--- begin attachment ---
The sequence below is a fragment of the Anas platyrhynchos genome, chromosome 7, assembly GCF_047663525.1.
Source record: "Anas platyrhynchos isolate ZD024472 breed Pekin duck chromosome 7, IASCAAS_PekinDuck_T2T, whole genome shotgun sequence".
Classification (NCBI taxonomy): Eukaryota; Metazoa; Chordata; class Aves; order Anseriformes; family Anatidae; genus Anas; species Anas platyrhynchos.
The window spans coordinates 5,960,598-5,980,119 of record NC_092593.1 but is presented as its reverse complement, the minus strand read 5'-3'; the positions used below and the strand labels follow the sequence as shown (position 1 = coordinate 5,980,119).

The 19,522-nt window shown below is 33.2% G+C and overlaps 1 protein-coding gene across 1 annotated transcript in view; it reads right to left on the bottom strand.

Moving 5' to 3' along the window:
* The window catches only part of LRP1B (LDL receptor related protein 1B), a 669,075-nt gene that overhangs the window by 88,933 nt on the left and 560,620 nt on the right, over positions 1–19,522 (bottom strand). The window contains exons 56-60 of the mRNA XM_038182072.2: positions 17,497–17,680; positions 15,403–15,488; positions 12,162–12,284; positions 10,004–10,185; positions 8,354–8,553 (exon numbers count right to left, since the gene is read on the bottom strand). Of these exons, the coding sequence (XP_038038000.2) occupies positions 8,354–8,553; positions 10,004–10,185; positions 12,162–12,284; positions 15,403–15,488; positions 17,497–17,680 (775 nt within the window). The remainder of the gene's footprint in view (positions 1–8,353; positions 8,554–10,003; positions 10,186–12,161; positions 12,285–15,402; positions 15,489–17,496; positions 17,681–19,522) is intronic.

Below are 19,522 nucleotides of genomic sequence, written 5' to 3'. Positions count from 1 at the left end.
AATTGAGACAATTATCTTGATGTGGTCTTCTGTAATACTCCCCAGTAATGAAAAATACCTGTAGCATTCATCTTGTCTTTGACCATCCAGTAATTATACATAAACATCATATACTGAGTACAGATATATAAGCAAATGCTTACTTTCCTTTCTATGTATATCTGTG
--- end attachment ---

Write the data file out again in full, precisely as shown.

The sequence below is a fragment of the Anas platyrhynchos genome, chromosome 7, assembly GCF_047663525.1.
Source record: "Anas platyrhynchos isolate ZD024472 breed Pekin duck chromosome 7, IASCAAS_PekinDuck_T2T, whole genome shotgun sequence".
Classification (NCBI taxonomy): Eukaryota; Metazoa; Chordata; class Aves; order Anseriformes; family Anatidae; genus Anas; species Anas platyrhynchos.
The window spans coordinates 5,960,598-5,980,119 of record NC_092593.1 but is presented as its reverse complement, the minus strand read 5'-3'; the positions used below and the strand labels follow the sequence as shown (position 1 = coordinate 5,980,119).

The 19,522-nt window shown below is 33.2% G+C and overlaps 1 protein-coding gene across 1 annotated transcript in view; it reads right to left on the bottom strand.

Moving 5' to 3' along the window:
* The window catches only part of LRP1B (LDL receptor related protein 1B), a 669,075-nt gene that overhangs the window by 88,933 nt on the left and 560,620 nt on the right, over positions 1–19,522 (bottom strand). The window contains exons 56-60 of the mRNA XM_038182072.2: positions 17,497–17,680; positions 15,403–15,488; positions 12,162–12,284; positions 10,004–10,185; positions 8,354–8,553 (exon numbers count right to left, since the gene is read on the bottom strand). Of these exons, the coding sequence (XP_038038000.2) occupies positions 8,354–8,553; positions 10,004–10,185; positions 12,162–12,284; positions 15,403–15,488; positions 17,497–17,680 (775 nt within the window). The remainder of the gene's footprint in view (positions 1–8,353; positions 8,554–10,003; positions 10,186–12,161; positions 12,285–15,402; positions 15,489–17,496; positions 17,681–19,522) is intronic.

Below are 19,522 nucleotides of genomic sequence, written 5' to 3'. Positions count from 1 at the left end.
AATTGAGACAATTATCTTGATGTGGTCTTCTGTAATACTCCCCAGTAATGAAAAATACCTGTAGCATTCATCTTGTCTTTGACCATCCAGTAATTATACATAAACATCATATACTGAGTACAGATATATAAGCAAATGCTTACTTTCCTTTCTATGTATATCTGTG